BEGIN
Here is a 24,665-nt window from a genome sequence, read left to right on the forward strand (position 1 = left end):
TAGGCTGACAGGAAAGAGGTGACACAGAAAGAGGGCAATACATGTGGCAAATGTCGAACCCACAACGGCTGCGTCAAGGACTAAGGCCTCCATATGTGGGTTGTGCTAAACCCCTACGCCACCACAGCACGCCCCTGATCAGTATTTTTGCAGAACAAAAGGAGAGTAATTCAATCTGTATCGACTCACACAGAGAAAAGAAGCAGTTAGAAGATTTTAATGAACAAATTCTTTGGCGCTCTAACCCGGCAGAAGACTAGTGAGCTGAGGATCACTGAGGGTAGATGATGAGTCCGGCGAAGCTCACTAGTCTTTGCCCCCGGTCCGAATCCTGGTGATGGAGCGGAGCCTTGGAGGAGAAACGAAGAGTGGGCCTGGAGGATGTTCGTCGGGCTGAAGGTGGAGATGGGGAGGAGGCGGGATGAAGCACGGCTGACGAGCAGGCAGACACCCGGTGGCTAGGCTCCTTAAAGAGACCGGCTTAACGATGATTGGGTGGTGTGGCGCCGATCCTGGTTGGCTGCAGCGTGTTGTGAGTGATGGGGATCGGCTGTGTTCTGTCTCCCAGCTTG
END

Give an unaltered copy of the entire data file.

Here is a 24,665-nt window from a genome sequence, read left to right on the forward strand (position 1 = left end):
TAGGCTGACAGGAAAGAGGTGACACAGAAAGAGGGCAATACATGTGGCAAATGTCGAACCCACAACGGCTGCGTCAAGGACTAAGGCCTCCATATGTGGGTTGTGCTAAACCCCTACGCCACCACAGCACGCCCCTGATCAGTATTTTTGCAGAACAAAAGGAGAGTAATTCAATCTGTATCGACTCACACAGAGAAAAGAAGCAGTTAGAAGATTTTAATGAACAAATTCTTTGGCGCTCTAACCCGGCAGAAGACTAGTGAGCTGAGGATCACTGAGGGTAGATGATGAGTCCGGCGAAGCTCACTAGTCTTTGCCCCCGGTCCGAATCCTGGTGATGGAGCGGAGCCTTGGAGGAGAAACGAAGAGTGGGCCTGGAGGATGTTCGTCGGGCTGAAGGTGGAGATGGGGAGGAGGCGGGATGAAGCACGGCTGACGAGCAGGCAGACACCCGGTGGCTAGGCTCCTTAAAGAGACCGGCTTAACGATGATTGGGTGGTGTGGCGCCGATCCTGGTTGGCTGCAGCGTGTTGTGAGTGATGGGGATCGGCTGTGTTCTGTCTCCCAGCTTG